clearance mechanism. These simulations concur with clinical
use of moderate PEEP with reduced tidal volumes.
Tonic stretch and high frequency ventilation. Tonic stretch,
analogous to a prolonged breath-hold, generally produced
relatively low Tpeak because relaxation occurred after the first
deformation and tension was not perturbed afterward. As
shown in Fig. 13, Tpeak for 25% and 37% ⌬SA tonic stretch
remained well below the lytic threshold. We also note that a
AJP-Lung Cell Mol Physiol • VOL
In all simulated waveforms, plasma membrane tensions
were high in the initial deformations before the tension response settled into a repeating steady-state response with lower
peak magnitude. This high transient tension during the first
cycles arises because no lipid insertion has occurred, leaving
tension-generating elastic unfolding to accommodate the entire
deformation. Later, after additional lipid material has inserted
into the plasma membrane, the neutral area has increased,
decreasing elastic deformations of the plasma membrane as
seen by lower peak tension in the steady-state response. To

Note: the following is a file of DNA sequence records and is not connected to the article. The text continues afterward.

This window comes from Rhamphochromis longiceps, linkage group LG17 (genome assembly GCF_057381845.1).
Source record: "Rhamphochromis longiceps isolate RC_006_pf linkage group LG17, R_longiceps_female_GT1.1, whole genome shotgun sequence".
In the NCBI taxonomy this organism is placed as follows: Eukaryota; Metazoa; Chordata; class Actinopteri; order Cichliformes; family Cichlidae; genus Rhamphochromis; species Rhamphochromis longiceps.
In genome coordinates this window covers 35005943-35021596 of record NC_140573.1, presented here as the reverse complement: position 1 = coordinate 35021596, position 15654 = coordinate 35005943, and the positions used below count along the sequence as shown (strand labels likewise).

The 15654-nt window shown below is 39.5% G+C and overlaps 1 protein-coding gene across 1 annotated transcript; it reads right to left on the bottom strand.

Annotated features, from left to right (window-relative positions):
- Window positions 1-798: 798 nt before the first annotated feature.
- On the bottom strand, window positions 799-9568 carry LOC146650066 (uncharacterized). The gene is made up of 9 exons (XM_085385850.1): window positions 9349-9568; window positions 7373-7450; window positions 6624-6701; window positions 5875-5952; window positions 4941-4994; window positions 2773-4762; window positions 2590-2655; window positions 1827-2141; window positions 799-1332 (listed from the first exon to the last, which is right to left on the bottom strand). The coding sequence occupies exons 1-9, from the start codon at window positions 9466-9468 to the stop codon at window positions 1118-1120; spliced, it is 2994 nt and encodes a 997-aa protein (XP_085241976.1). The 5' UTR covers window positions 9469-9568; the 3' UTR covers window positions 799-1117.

avoid the risk of dangerously high plasma membrane tension
and cell lysis in the clinical setting, it would be unwise to
initiate ventilation in a lung that had been at rest for a
prolonged period of time with the full desired tidal volume.
Instead, one might start with a lower tidal volume and gradually increase volume of a period of the first 5–10 ventilation
cycles to allow for an accumulation of additional plasma
membrane before the full deformations of the target tidal
volume are imposed.
The theoretical model developed here reveals some interesting phenomena about the response of the alveolar epithelial
cell plasma membrane, SACs, and Na⫹-K⫹-ATPase to stretch
and suggests potential strategies for improving epithelial cell
survival and maximum, safe Na⫹-K⫹-ATPase stimulation.
Nevertheless, there is certainly room for model refinement as
better data and techniques for collecting better data become
available. Most importantly, if it becomes possible to probe
alveolar epithelial cell plasma membrane tension directly in
real time during dynamic stretch, model predictions of membrane tension can be validated directly rather than through